This approach is selected for fractures of the mandibular body and angle regions unsuitable for intraoral treatment.
This applies to more difficult fracture patterns such as comminuted, atrophic, and defect fractures to allow optimal manipulation of the fragments, good control of the lingual cortex and inferior border, and the application of the internal fixation hardware.
Some have used this approach for treatment of sub condylar fractures.
The incision can either be parallel to the inferior border of the mandible (A) or be placed in an existing skin crease (B) for maximum cosmetic benefit.
If using skin creases for the incision the orientation of the scalpel blade is parallel to the relaxed skin tension lines (RSTL).
The main neural structure is the marginal mandibular branch of the facial nerve (CN VII). The facial artery and vein can also be encountered during this dissection.
Exposure offered by the submandibular approach.
2. Skin incision
Use of local anesthetic and vasoconstrictors
Use of a solution containing vasoconstrictors ensures hemostasis at the surgical site. The two options currently available are the use of local anesthetic or a physiologic solution with vasoconstrictor alone.
Use of a local anesthetic with vasoconstrictor may impair the function of the facial nerve and impede the use of a nerve stimulator during the surgical procedure. Therefore, consideration should be given to using a physiological solution with vasoconstrictor alone or injecting the local anesthetic with vasoconstrictor very superficially.
Muscle relaxants used in general anesthesia can also impair nerve function and must be avoided.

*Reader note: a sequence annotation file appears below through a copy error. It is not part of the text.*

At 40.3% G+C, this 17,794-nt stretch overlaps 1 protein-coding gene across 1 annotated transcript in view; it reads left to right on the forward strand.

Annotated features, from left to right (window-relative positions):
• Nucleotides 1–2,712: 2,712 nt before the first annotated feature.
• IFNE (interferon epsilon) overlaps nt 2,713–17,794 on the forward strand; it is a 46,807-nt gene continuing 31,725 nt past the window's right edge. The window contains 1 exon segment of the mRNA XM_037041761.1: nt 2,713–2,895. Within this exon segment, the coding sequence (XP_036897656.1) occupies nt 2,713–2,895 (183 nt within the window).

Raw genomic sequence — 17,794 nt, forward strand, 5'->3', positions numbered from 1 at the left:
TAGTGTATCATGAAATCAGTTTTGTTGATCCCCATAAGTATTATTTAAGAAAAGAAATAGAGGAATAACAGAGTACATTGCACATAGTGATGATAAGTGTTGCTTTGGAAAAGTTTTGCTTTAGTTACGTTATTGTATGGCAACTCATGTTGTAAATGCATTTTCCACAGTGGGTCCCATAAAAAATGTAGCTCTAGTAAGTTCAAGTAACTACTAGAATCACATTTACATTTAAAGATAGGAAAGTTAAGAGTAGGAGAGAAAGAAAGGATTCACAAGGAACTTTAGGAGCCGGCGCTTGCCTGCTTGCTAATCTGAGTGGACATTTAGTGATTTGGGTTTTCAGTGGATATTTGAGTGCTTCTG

The length of the incision depends on fracture extension and the planned internal fixation technique. The diagram shows a skin incision 2-3 cm below the inferior border of the mandible. Incision of skin and subcutaneous tissues exposes the underlying platysma muscle.
In order to protect the marginal mandibular branch of the facial nerve, the platysma is undermined bluntly with scissors prior to dividing it with a scalpel. The platysma muscle is divided sharply, preferably 2-3 cm below the mandibular border, not necessarily at the same level of the skin incision.
Superior subplatysmal dissection would expose the underlying marginal mandibular branch of the facial nerve (CN VII). This is not usually necessary.
A subfascial (superficial layer of the deep cervical fascia), supraglandular dissection avoids exposure of the nerve.
If ligation of the facial artery and vein is necessary, the retraction of the vessels superiorly protects the marginal mandibular branch of the facial nerve, which usually lays superficial to the facial vein.
Divide the pterygomasseteric sling and incise the periosteum at the inferior border to expose the ramus.
5. Wound closure
During wound closure, the pterygomasseteric sling is repaired.
The wound is then closed in layers to realign the anatomic structures and eliminate dead space. The platysma muscle is repaired. A variety of skin closure techniques are available based on surgical preference. A drain may be used if necessary.